Monsignor Luigi Giussani

The temptation of Christmas

Nativity of the Lord JFlanders.jpg

Have we finished the Christmas season in good order? Have we exceeded our expectation to live the season of Christmas differently from what secular culture has given us? Or, have we given up and just given ourselves over to the mediocrity of the the world around us with regard to Christian Faith?  What follows is a very interesting commentary on our Christian observance of the Birth of Jesus, the Nativity of God-Man by Father Julián Carrón. While the today brings to a close the Church’s yearly observance of Christmastide, we have work to do before we put to rest the nagging questions: what difference does this Child make in my life? AND Do we really believe that God is in our midst?

In order to describe our humanity and to see ourselves properly at this moment in the world’s history, it is hard for us to find more appropriate words than those contained in this passage by the Prophet Zephaniah. “Sing aloud, O daughter of Zion; shout, O Israel!”. Why? What reason is there to rejoice, with all that is happening in the world? Because “the Lord has taken away the judgments against you”.

The first repercussion that these words produced in me was surprise at how the Lord looks at us: with a gaze that succeeds in seeing things that we shall not be able to recognize unless we participate in his same gaze at reality. “The Lord has taken away the judgments against you”: in other words, your evil does not have the last word over your life; the usual way you look at yourself is not the right one; the look with which you constantly reproach yourself is not true. The one true look is the Lord’s look. And it is precisely by this look that you will be able to understand that he is with you: if he has taken away the judgment against you, what can you fear? “You shall fear evil no more”. An inexorable positiveness prevails over life. For this reason, the biblical passage continues, “do not fear, O Zion, do not let your hands grow weak” Why? Because “The Lord your God is in your midst, a warrior who gives victory”. There is no other source of joy than this: “he will rejoice over you with gladness. He will renew you with his love, he will exult over you with loud singing” (3:14-17).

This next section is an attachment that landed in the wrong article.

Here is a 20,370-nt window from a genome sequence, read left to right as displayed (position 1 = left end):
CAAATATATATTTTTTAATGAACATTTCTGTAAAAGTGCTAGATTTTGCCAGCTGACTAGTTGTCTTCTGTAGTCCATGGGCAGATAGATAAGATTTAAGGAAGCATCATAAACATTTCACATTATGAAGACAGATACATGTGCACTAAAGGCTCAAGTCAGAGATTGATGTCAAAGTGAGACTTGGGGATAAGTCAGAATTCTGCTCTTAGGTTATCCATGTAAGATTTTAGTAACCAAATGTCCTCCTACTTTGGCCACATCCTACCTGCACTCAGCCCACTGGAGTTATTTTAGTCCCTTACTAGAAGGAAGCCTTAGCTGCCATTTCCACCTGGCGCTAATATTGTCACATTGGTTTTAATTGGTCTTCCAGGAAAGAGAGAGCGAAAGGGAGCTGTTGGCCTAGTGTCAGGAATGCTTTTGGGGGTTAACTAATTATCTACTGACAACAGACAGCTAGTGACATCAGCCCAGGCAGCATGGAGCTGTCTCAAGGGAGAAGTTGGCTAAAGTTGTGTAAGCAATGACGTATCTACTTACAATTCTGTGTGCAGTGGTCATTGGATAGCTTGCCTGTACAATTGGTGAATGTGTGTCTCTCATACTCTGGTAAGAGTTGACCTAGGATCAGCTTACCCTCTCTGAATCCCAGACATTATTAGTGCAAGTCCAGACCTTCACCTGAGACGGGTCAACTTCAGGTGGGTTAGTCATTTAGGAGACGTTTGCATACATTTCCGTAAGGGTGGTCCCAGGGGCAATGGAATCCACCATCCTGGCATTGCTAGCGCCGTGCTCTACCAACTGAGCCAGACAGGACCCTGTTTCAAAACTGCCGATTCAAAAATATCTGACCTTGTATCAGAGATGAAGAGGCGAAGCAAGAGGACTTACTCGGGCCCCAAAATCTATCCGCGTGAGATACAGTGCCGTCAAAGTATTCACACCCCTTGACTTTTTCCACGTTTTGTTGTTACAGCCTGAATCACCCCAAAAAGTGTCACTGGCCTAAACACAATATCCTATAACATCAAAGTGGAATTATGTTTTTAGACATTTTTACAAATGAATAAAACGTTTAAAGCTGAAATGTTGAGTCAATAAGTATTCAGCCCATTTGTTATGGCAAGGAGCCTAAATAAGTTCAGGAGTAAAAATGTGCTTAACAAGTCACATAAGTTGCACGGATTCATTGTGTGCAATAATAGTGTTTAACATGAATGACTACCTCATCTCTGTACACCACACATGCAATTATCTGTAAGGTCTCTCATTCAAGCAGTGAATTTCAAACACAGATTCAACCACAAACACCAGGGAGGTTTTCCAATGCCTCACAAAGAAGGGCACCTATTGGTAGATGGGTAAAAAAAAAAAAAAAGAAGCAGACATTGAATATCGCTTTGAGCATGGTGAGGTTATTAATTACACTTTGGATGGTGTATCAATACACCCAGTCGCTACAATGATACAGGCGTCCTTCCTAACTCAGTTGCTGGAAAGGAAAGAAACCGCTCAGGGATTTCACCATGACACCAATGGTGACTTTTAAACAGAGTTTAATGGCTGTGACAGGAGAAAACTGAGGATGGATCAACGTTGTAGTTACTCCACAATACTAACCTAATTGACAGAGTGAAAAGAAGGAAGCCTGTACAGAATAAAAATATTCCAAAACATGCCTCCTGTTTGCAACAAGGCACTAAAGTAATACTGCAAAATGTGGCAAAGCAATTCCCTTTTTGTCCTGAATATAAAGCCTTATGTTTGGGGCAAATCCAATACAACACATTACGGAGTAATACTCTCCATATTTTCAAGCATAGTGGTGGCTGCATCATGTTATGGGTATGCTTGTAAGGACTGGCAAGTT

Read more ...

The Visitation as a model for Christian life

Visitation LRobbia.jpgAdvent is moving us closer and closer to the Incarnation of the Eternal Word of God–Jesus. Among the rich readings of sacred Scripture we have in the Liturgy, there is today’s that recalls for us Mary’s visiting her cousin Elizabeth who is pregnant with John the Baptist. The Visitation is the second of the Joyful Mysteries of the Holy Rosary.

Looking at what is given to us to meditate on, the vocation of woman is brought out. Looking around us the culture does’t offer too many exceptional models of woman for us to take inspiration. 
This morning we prayed the Sacrifice of the Mass with the young women of New York’s Dominican Academy, Dominican Father Ignatius Schweitzer said he noticed six characteristics which portray Mary, the Mother of Jesus, as a fitting role model for all people, but noteworthy of women. While Mary may be a little removed from some Christians real experience, I think the lack is filled with Mass readings today.
The six characteristics are:
1. Mary is a woman of faith;
2. Mary puts her faith into action;
3. Mary takes the initiative;
4. Mary brings joy to Elizabeth;
5. Mary is a community-builder;
6. Mary is a caring mother.
It is up to us to flesh out the details of these characteristics because TODAY the Savior is recognized.

About the author

Paul A. Zalonski is from New Haven, CT. He is a member of the Fraternity of Communion and Liberation, a Catholic ecclesial movement, and an Oblate of Saint Benedict. Contact Paul at paulzalonski[at]yahoo.com.
coat of arms



Humanities Blog Directory